We seek proposals that develop, or apply, geomorphic techniques to address one or more of the above uncertainties in Cascadia Subduction Zone fault characteristics over the time scales of one-to-many earthquake cycles (10^2 ~ 10^4 years). Possible research topics include, but are not limited to: 

  • Is the topographic proxy a1 (Penserini et al., 2017), signified by the rollover from debris-flow to fluvial channel processes in slope-area space, a robust indicator of rock uplift across the margin? And if so, what do the patterns tell us? 

  • Do other geomorphic proxies for rock uplift, such as hilltop curvature, provide a more robust and finer-scale indicator of inelastic deformation across the margin over multi-earthquake cycles? 

  • Is any information regarding megathrust processes encoded in the topography of bedrock or alluvial coastal channel networks?  

  • Might the distribution of peninsulas and marine terraces across the CSZ tell us about potential rupture barriers and zones of aseismic creep akin to other subduction zones? 

  • Can shelf break morphology, together with forearc topography, reveal information about the persistence of locking depth along the CSZ margin?  

Proposals beyond these suggested topics are welcome, and we encourage applicants to consider the research frameworks and priorities described in the USGS Subduction Zone Science Plan (Gomberg et al., 2017) and the SZ4D Draft implementation plan. Interested applicants are strongly encouraged to contact the Research Advisors early in the application process to discuss project ideas. 


Gomberg, J.S., Ludwig, K.A., Bekins, B.A., … & Wein, Anne, 2017, Reducing risk where tectonic plates collide—U.S. Geological Survey subduction zone science plan: U.S. Geological Survey Circular 1428, 45 p.,

Malatesta, L. C., Bruhat, L., Finnegan, N. J., & Olive, J. A. L. (2021). Co‐location of the downdip end of seismic coupling and the continental shelf break. Journal of Geophysical Research: Solid Earth, 126(1), e2020JB019589.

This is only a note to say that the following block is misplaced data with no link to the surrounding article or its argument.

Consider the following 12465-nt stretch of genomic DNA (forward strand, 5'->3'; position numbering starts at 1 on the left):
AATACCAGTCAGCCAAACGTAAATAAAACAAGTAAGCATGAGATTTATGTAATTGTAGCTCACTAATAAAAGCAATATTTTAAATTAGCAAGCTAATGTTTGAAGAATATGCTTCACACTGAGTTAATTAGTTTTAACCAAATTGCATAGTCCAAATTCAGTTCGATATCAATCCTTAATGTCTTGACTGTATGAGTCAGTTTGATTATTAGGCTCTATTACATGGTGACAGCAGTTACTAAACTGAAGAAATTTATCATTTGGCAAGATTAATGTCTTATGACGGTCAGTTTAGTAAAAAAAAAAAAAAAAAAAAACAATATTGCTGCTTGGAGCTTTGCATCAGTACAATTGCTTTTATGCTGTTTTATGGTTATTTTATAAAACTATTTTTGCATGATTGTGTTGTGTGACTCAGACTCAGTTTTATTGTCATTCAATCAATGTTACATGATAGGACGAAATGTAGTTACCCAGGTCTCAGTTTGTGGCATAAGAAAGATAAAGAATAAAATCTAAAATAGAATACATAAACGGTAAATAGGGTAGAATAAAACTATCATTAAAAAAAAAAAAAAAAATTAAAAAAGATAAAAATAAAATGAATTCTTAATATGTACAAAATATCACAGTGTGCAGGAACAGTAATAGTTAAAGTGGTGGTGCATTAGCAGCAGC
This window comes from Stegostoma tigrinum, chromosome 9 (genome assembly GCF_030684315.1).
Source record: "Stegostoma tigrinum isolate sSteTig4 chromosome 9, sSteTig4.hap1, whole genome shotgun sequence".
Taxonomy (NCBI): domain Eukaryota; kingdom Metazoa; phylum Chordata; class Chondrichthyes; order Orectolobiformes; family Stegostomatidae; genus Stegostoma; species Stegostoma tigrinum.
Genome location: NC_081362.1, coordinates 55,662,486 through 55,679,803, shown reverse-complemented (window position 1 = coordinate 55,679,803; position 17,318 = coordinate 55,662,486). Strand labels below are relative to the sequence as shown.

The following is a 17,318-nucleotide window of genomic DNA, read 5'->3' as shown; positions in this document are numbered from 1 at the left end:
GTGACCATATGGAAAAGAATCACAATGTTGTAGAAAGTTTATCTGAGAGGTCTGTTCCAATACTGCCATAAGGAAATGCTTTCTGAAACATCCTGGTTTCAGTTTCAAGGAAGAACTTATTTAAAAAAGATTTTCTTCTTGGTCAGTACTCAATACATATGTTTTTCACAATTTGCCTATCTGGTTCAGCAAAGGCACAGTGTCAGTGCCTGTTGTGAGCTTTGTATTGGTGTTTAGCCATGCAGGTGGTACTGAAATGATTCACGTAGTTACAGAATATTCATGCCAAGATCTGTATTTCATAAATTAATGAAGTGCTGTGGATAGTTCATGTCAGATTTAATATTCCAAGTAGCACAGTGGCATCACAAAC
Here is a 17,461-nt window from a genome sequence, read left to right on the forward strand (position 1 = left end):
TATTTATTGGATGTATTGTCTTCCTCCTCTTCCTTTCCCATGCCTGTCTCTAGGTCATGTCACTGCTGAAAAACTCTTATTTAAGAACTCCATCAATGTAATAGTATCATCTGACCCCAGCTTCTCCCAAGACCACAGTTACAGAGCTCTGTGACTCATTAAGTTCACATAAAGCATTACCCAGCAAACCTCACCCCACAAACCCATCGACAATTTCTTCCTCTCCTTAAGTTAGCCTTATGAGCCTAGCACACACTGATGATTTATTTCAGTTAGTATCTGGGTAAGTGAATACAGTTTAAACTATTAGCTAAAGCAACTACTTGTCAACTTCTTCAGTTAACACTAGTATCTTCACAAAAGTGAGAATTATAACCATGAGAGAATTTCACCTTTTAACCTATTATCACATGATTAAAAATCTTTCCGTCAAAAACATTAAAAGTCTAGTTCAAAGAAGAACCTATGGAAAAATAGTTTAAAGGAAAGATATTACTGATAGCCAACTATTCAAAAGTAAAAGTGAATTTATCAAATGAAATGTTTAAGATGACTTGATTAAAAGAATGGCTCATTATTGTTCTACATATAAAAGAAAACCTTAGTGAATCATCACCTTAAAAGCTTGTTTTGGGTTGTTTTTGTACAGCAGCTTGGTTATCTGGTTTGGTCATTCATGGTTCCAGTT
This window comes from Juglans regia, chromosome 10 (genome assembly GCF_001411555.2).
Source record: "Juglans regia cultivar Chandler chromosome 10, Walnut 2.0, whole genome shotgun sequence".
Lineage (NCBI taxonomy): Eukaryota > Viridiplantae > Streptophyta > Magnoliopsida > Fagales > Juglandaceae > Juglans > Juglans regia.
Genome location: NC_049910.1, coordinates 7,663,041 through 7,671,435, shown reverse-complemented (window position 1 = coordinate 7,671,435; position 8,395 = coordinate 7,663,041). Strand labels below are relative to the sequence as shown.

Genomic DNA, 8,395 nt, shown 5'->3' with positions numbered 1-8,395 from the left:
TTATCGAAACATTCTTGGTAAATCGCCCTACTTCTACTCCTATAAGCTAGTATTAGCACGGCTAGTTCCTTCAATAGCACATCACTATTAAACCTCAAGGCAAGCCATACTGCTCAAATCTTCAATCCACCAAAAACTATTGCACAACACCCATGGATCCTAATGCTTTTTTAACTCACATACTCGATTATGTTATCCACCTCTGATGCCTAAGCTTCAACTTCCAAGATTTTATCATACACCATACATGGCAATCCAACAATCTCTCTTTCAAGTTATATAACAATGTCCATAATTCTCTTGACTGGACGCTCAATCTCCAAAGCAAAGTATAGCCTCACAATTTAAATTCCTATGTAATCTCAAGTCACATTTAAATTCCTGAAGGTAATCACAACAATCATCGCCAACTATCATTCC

Michel-Wolf, L., Ehlers, T. A., & Bendick, R. (2022). Transitions in subduction zone properties align with long-term topographic growth (Cascadia, USA). Earth and Planetary Science Letters, 580, 117363. 

Penserini, B. D., Roering, J. J., & Streig, A. (2017). A morphologic proxy for debris flow erosion with application to the earthquake deformation cycle, Cascadia Subduction Zone, USA. Geomorphology, 282, 150-161. 

Saillard, M., Audin, L., Rousset, B., Avouac, J. P., Chlieh, M., Hall, S. R., ... & Farber, D. L. (2017). From the seismic cycle to long‐term deformation: Linking seismic coupling and Quaternary coastal geomorphology along the Andean megathrust. Tectonics, 36(2), 241-256. 

Proposed Duty Station(s): Seattle, Washington; Portland, Oregon; or Moffett Field, California  

Areas of PhD: Geology, geomorphology, geophysics, or related fields (candidates holding a Ph.D. in other disciplines, but with extensive knowledge and skills relevant to the Research Opportunity may be considered). 

Qualifications: Applicants must meet one of the following qualifications: Research Geologist or Research Geophysicist.  

(This type of research is performed by those who have backgrounds for the occupations stated above.  However, other titles may be applicable depending on the applicant's background, education, and research proposal. The final classification of the position will be made by the Human Resources specialist.)

Human Resources Office Contact:  Paj Shua Cha, 650-439-2455,

Apply Here